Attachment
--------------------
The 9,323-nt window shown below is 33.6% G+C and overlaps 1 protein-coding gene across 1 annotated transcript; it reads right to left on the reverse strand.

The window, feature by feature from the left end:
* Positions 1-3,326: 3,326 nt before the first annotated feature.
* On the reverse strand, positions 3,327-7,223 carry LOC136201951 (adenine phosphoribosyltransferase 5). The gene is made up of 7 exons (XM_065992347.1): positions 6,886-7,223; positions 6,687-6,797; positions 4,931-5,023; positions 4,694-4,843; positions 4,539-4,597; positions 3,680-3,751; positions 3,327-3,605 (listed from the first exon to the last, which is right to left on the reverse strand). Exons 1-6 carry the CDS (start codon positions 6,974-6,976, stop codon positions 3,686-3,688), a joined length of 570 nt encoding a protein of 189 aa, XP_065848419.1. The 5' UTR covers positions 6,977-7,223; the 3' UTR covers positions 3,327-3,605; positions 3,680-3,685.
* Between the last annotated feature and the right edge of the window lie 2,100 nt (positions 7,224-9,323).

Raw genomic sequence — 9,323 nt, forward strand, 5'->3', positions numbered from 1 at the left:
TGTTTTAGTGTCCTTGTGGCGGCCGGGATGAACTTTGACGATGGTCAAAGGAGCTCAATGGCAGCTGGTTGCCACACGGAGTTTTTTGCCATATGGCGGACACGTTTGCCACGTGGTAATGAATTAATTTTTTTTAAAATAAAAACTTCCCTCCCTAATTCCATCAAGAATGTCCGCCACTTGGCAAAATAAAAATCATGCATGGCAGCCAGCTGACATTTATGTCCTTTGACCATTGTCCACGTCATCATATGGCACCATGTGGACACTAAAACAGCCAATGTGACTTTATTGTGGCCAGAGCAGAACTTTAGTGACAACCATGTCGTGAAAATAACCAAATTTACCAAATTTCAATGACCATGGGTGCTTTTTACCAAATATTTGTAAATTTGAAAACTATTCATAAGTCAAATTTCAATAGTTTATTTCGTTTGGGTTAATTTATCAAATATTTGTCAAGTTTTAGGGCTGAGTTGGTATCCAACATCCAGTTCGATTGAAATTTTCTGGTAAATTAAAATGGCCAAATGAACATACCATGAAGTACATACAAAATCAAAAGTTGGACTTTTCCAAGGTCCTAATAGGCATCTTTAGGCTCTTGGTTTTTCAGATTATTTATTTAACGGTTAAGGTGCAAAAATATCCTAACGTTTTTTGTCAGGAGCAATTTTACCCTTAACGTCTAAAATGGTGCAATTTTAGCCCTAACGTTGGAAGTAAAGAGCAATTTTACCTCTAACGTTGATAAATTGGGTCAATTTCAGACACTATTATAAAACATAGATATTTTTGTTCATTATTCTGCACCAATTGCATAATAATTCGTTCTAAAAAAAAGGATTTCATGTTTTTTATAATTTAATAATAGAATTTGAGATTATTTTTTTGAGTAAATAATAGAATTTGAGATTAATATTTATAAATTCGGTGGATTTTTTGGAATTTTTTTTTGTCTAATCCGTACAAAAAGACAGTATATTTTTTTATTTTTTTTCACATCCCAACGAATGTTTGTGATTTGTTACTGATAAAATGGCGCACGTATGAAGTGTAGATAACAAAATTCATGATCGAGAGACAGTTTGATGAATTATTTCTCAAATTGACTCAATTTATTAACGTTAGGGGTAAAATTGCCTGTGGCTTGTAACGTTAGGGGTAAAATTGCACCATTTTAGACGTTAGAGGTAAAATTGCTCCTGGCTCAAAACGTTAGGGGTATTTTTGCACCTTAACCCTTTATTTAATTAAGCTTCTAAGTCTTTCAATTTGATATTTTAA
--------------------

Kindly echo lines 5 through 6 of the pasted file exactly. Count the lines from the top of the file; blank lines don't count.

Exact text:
* Between the last annotated feature and the right edge of the window lie 2,100 nt (positions 7,224-9,323).

Raw genomic sequence — 9,323 nt, forward strand, 5'->3', positions numbered from 1 at the left: